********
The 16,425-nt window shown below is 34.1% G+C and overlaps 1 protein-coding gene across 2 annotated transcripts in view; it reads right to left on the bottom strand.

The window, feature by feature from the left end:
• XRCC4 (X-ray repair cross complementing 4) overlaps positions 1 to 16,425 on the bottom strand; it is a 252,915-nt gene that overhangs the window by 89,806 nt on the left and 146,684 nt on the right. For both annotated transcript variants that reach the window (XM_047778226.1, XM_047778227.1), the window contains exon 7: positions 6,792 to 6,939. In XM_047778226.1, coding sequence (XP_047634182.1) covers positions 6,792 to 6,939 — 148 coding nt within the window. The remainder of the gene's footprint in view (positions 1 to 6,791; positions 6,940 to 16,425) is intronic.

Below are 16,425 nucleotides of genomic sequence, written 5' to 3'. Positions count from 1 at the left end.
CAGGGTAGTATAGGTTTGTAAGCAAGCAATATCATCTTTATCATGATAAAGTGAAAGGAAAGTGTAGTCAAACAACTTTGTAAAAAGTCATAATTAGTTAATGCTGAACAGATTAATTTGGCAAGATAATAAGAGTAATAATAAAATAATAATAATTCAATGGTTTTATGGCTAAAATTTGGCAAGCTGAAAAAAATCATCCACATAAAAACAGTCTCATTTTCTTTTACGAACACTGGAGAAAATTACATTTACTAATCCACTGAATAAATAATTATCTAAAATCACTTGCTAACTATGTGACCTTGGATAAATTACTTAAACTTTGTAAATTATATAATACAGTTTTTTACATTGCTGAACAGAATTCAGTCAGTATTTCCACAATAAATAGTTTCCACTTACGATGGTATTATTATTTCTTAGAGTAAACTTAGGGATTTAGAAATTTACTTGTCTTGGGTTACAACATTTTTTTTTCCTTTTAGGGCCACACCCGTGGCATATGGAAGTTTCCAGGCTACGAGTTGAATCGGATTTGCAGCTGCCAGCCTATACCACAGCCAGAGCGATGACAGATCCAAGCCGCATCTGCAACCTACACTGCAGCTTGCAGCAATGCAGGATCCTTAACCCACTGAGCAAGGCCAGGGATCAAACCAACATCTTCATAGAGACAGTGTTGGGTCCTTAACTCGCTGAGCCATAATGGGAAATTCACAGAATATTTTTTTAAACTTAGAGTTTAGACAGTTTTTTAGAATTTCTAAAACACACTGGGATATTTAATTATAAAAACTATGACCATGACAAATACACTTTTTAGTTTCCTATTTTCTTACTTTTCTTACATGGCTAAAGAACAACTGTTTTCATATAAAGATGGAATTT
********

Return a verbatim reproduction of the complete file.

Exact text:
The 16,425-nt window shown below is 34.1% G+C and overlaps 1 protein-coding gene across 2 annotated transcripts in view; it reads right to left on the bottom strand.

The window, feature by feature from the left end:
• XRCC4 (X-ray repair cross complementing 4) overlaps positions 1 to 16,425 on the bottom strand; it is a 252,915-nt gene that overhangs the window by 89,806 nt on the left and 146,684 nt on the right. For both annotated transcript variants that reach the window (XM_047778226.1, XM_047778227.1), the window contains exon 7: positions 6,792 to 6,939. In XM_047778226.1, coding sequence (XP_047634182.1) covers positions 6,792 to 6,939 — 148 coding nt within the window. The remainder of the gene's footprint in view (positions 1 to 6,791; positions 6,940 to 16,425) is intronic.

Below are 16,425 nucleotides of genomic sequence, written 5' to 3'. Positions count from 1 at the left end.
CAGGGTAGTATAGGTTTGTAAGCAAGCAATATCATCTTTATCATGATAAAGTGAAAGGAAAGTGTAGTCAAACAACTTTGTAAAAAGTCATAATTAGTTAATGCTGAACAGATTAATTTGGCAAGATAATAAGAGTAATAATAAAATAATAATAATTCAATGGTTTTATGGCTAAAATTTGGCAAGCTGAAAAAAATCATCCACATAAAAACAGTCTCATTTTCTTTTACGAACACTGGAGAAAATTACATTTACTAATCCACTGAATAAATAATTATCTAAAATCACTTGCTAACTATGTGACCTTGGATAAATTACTTAAACTTTGTAAATTATATAATACAGTTTTTTACATTGCTGAACAGAATTCAGTCAGTATTTCCACAATAAATAGTTTCCACTTACGATGGTATTATTATTTCTTAGAGTAAACTTAGGGATTTAGAAATTTACTTGTCTTGGGTTACAACATTTTTTTTTCCTTTTAGGGCCACACCCGTGGCATATGGAAGTTTCCAGGCTACGAGTTGAATCGGATTTGCAGCTGCCAGCCTATACCACAGCCAGAGCGATGACAGATCCAAGCCGCATCTGCAACCTACACTGCAGCTTGCAGCAATGCAGGATCCTTAACCCACTGAGCAAGGCCAGGGATCAAACCAACATCTTCATAGAGACAGTGTTGGGTCCTTAACTCGCTGAGCCATAATGGGAAATTCACAGAATATTTTTTTAAACTTAGAGTTTAGACAGTTTTTTAGAATTTCTAAAACACACTGGGATATTTAATTATAAAAACTATGACCATGACAAATACACTTTTTAGTTTCCTATTTTCTTACTTTTCTTACATGGCTAAAGAACAACTGTTTTCATATAAAGATGGAATTT